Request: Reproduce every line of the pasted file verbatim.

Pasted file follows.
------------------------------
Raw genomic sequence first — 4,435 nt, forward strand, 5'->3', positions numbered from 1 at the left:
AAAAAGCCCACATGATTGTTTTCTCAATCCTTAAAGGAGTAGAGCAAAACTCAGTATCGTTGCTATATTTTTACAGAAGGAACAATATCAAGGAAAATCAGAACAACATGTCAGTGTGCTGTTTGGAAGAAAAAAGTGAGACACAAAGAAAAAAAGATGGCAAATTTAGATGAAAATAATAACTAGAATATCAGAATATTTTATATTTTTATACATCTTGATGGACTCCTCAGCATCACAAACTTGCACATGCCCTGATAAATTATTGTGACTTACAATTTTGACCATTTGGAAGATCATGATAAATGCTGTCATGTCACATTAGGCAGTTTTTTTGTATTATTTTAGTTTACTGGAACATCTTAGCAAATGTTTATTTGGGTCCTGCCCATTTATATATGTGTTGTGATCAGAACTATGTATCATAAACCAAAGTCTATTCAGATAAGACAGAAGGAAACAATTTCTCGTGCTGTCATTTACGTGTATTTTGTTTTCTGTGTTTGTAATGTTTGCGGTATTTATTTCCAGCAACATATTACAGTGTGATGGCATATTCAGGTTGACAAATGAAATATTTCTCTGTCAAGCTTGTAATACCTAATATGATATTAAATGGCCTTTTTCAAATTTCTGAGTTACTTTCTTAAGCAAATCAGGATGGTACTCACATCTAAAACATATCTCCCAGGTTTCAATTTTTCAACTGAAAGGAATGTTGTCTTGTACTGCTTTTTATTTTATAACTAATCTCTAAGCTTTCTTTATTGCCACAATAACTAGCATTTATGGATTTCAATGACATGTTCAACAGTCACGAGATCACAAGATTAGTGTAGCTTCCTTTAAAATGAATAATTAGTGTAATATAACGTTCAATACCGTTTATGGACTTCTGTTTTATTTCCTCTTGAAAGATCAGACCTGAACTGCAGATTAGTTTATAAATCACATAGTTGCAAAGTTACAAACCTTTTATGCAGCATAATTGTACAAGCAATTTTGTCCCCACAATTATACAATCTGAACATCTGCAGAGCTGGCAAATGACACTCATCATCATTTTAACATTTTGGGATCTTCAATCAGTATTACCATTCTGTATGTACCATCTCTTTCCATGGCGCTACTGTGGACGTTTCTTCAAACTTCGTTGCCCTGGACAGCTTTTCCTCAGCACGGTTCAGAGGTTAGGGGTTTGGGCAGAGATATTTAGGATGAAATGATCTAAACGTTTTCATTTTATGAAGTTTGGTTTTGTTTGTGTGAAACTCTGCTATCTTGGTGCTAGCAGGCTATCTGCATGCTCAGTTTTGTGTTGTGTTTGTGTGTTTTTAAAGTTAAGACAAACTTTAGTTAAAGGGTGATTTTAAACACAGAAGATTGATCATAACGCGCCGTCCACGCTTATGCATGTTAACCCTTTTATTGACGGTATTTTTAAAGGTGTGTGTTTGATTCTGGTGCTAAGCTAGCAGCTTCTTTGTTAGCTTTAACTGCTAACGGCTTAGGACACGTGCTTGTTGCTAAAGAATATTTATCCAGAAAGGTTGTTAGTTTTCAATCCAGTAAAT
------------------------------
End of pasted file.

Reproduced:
Raw genomic sequence first — 4,435 nt, forward strand, 5'->3', positions numbered from 1 at the left:
AAAAAGCCCACATGATTGTTTTCTCAATCCTTAAAGGAGTAGAGCAAAACTCAGTATCGTTGCTATATTTTTACAGAAGGAACAATATCAAGGAAAATCAGAACAACATGTCAGTGTGCTGTTTGGAAGAAAAAAGTGAGACACAAAGAAAAAAAGATGGCAAATTTAGATGAAAATAATAACTAGAATATCAGAATATTTTATATTTTTATACATCTTGATGGACTCCTCAGCATCACAAACTTGCACATGCCCTGATAAATTATTGTGACTTACAATTTTGACCATTTGGAAGATCATGATAAATGCTGTCATGTCACATTAGGCAGTTTTTTTGTATTATTTTAGTTTACTGGAACATCTTAGCAAATGTTTATTTGGGTCCTGCCCATTTATATATGTGTTGTGATCAGAACTATGTATCATAAACCAAAGTCTATTCAGATAAGACAGAAGGAAACAATTTCTCGTGCTGTCATTTACGTGTATTTTGTTTTCTGTGTTTGTAATGTTTGCGGTATTTATTTCCAGCAACATATTACAGTGTGATGGCATATTCAGGTTGACAAATGAAATATTTCTCTGTCAAGCTTGTAATACCTAATATGATATTAAATGGCCTTTTTCAAATTTCTGAGTTACTTTCTTAAGCAAATCAGGATGGTACTCACATCTAAAACATATCTCCCAGGTTTCAATTTTTCAACTGAAAGGAATGTTGTCTTGTACTGCTTTTTATTTTATAACTAATCTCTAAGCTTTCTTTATTGCCACAATAACTAGCATTTATGGATTTCAATGACATGTTCAACAGTCACGAGATCACAAGATTAGTGTAGCTTCCTTTAAAATGAATAATTAGTGTAATATAACGTTCAATACCGTTTATGGACTTCTGTTTTATTTCCTCTTGAAAGATCAGACCTGAACTGCAGATTAGTTTATAAATCACATAGTTGCAAAGTTACAAACCTTTTATGCAGCATAATTGTACAAGCAATTTTGTCCCCACAATTATACAATCTGAACATCTGCAGAGCTGGCAAATGACACTCATCATCATTTTAACATTTTGGGATCTTCAATCAGTATTACCATTCTGTATGTACCATCTCTTTCCATGGCGCTACTGTGGACGTTTCTTCAAACTTCGTTGCCCTGGACAGCTTTTCCTCAGCACGGTTCAGAGGTTAGGGGTTTGGGCAGAGATATTTAGGATGAAATGATCTAAACGTTTTCATTTTATGAAGTTTGGTTTTGTTTGTGTGAAACTCTGCTATCTTGGTGCTAGCAGGCTATCTGCATGCTCAGTTTTGTGTTGTGTTTGTGTGTTTTTAAAGTTAAGACAAACTTTAGTTAAAGGGTGATTTTAAACACAGAAGATTGATCATAACGCGCCGTCCACGCTTATGCATGTTAACCCTTTTATTGACGGTATTTTTAAAGGTGTGTGTTTGATTCTGGTGCTAAGCTAGCAGCTTCTTTGTTAGCTTTAACTGCTAACGGCTTAGGACACGTGCTTGTTGCTAAAGAATATTTATCCAGAAAGGTTGTTAGTTTTCAATCCAGTAAAT